Difference between revisions of "Michigan Wildlife Management Referendum, Proposal G (1996)"

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Official results via: [http://www.legislature.mi.gov/documents/publications/MichiganManual%5C2009-2010MichiganManual/09-10_MM_IX_pp_04-06_Law_Proposed.pdf The Michigan Manual 2009-2010]
Official results via: [http://www.legislature.mi.gov/documents/publications/MichiganManual%5C2009-2010MichiganManual/09-10_MM_IX_pp_04-06_Law_Proposed.pdf The Michigan Manual 2009-2010]
==Text of the proposal==
==Text of measure==
The language that appeared on the ballot:
The language that appeared on the ballot:

Revision as of 12:34, 20 April 2012

The Michigan Wildlife Management Referendum, also known as Proposal G was a legislatively-referred state statute on the November 5, 1996 election ballot in Michigan, where it was approved.

The proposal sought to make changes to Michigan wildlife management by amending the Natural Resources and Environmental Protection Act. [1]

Election results

Proposal G (Wildlife Management Referendum)
Approveda Yes 2,413,730 68.7%

Official results via: The Michigan Manual 2009-2010

Text of measure

The language that appeared on the ballot:

[NOTE: Because Proposal G received a majority of the votes cast, PA 377 takes effect.]

Proposal G is a referendum on Public Act 377 of 1996, which would amend the Natural Resources and Environmental Protection Act (NREPA) to grant the Natural Resources Commission exclusive authority to regulate the taking of game in this state. The amendment also would require the Commission, to the greatest extent practicable, to use principles of sound scientific management in making decisions regarding the taking of game. The Commission would have to issue orders regarding the taking of game after a public meeting and an opportunity for public input. (The NREPA defines "game" as any of 38 listed birds and mammals, including bear, deer, duck, geese, rabbit, pheasant, and ruffed and sharptailed grouse. Only the Michigan Legislature may designate a species of bird or mammal as "game." The term "principles of sound scientific management" is not defined in current or proposed law.)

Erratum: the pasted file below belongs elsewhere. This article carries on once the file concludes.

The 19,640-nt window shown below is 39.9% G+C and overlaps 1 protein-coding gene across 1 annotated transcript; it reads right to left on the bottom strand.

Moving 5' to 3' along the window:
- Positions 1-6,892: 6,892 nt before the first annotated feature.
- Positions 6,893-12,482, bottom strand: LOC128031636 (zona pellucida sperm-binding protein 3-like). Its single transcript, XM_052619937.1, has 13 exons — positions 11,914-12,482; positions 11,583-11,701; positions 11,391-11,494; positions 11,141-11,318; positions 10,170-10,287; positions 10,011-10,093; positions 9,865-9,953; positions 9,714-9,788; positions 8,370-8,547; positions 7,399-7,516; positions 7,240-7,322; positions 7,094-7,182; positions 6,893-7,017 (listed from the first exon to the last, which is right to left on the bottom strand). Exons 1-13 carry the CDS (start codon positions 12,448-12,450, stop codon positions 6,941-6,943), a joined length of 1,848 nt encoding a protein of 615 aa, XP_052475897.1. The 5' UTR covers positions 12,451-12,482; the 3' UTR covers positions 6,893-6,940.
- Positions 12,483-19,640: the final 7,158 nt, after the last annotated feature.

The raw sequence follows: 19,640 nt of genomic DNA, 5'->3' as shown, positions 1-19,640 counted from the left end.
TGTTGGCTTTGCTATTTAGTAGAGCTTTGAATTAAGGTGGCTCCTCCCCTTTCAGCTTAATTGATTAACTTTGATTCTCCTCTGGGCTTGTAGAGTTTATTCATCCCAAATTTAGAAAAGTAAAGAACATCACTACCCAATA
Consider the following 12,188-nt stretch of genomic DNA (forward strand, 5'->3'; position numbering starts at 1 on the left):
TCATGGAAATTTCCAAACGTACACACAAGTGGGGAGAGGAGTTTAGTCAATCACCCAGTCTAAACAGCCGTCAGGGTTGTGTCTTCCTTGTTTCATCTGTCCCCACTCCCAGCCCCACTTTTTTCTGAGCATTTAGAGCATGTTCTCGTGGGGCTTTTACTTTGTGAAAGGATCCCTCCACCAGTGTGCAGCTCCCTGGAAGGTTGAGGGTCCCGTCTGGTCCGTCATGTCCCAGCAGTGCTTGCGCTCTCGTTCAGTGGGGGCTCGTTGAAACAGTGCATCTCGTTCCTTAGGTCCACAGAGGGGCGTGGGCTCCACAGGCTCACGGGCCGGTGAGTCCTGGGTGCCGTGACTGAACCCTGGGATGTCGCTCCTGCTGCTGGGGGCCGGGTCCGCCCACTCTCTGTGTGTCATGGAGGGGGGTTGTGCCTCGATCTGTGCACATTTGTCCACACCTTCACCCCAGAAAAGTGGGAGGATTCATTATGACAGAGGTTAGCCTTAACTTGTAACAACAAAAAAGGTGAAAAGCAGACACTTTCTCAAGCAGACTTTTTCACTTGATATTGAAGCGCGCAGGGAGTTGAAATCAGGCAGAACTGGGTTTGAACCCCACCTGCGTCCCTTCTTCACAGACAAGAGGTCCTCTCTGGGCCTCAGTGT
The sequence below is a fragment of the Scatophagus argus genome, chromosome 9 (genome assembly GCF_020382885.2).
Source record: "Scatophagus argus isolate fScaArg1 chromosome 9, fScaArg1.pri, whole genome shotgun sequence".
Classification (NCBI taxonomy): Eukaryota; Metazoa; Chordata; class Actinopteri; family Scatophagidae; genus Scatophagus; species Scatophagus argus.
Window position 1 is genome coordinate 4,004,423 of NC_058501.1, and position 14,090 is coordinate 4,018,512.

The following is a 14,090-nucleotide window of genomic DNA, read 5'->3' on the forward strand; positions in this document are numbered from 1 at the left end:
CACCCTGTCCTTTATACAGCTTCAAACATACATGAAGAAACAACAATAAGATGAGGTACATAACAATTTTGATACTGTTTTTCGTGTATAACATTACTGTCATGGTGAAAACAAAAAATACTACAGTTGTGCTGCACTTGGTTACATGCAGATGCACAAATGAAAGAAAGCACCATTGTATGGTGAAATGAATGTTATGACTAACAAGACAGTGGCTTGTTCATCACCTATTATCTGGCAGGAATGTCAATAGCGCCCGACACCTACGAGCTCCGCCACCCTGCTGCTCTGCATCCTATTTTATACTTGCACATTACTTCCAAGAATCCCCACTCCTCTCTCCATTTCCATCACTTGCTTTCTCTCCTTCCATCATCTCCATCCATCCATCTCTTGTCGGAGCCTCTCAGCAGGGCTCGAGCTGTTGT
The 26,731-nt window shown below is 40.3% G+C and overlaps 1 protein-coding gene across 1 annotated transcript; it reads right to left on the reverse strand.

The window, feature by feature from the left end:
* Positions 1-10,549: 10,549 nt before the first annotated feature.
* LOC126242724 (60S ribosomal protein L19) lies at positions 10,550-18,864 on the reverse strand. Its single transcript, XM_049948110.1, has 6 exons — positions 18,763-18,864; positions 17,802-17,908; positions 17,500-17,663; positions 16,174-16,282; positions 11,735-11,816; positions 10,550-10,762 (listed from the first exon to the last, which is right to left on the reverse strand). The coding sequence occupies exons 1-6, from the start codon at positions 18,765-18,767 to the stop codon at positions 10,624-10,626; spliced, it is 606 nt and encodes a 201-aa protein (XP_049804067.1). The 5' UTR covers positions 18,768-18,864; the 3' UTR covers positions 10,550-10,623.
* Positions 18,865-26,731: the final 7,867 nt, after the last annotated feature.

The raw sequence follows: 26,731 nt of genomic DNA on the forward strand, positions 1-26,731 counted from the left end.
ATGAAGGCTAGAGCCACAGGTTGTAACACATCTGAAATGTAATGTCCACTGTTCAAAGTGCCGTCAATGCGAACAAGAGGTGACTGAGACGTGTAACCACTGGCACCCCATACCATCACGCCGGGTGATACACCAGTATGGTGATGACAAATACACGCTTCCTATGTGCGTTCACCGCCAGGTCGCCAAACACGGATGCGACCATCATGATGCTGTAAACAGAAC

Current Game Management

The Director of the Department of Natural Resources (DNR) currently has the responsibility for managing the state's animals and, to fulfill that responsibility, may issue various types of orders, including orders to establish open seasons for taking game, to specify lawful methods of taking game, and to determine the criteria for the issuance of hunting licenses. The DNR prepares orders after comments from DNR field personnel and interested persons have been solicited and considered. An order must be on the DNR's agenda for at least one month before its consideration, and the DNR must provide an opportunity for public comment on the order. According to the DNR, public comment usually is taken at the monthly meetings of the Natural Resources Commission.

The DNR currently manages game populations by establishing harvest quotas and species management zones, increasing or decreasing the number and types of hunting licenses issued, adjusting the duration of the hunting seasons, and using the enforcement and penalty provisions of the NREPA.

Impact of Proposal G

Prior to Executive Order 1991-31 of 1991, the Natural Resources Commission had the authority to establish policies concerning the taking of game. The executive order abolished the existing DNR and a number of agencies, commissions, and boards; created a new DNR; and vested in the director of the new DNR all of the authority of the abolished entities and the Natural Resources Commission.

Passage of Proposal G would give the Natural Resources Commission the exclusive authority under the NREPA to establish policies for the taking of game.

Passage of Proposals D and G

Proposal D is on the ballot as a result of petition signatures collected by a Michigan citizen organization. If a majority of the electors cast "yes" votes on Proposal D, it will be enacted into law. If the law is enacted, it cannot be repealed or amended by the Legislature except with a three-fourths vote.

Proposal G is on the ballot as a result of Public Act 377 of 1996 (Senate Bill 1033), which provides that Public Act 377 cannot take effect unless it is approved by a majority of the electors. If a majority of the electors cast "yes" votes on Proposal G, it will amend the Natural Resources and Environmental Protection Act. It could be amended at any time by a majority vote of the Legislature.

In the event that both Proposal D and Proposal G are approved, the proposal with the higher number of votes will take precedence if there is a conflict between the language of the proposals.

See also

Suggest a link

External links



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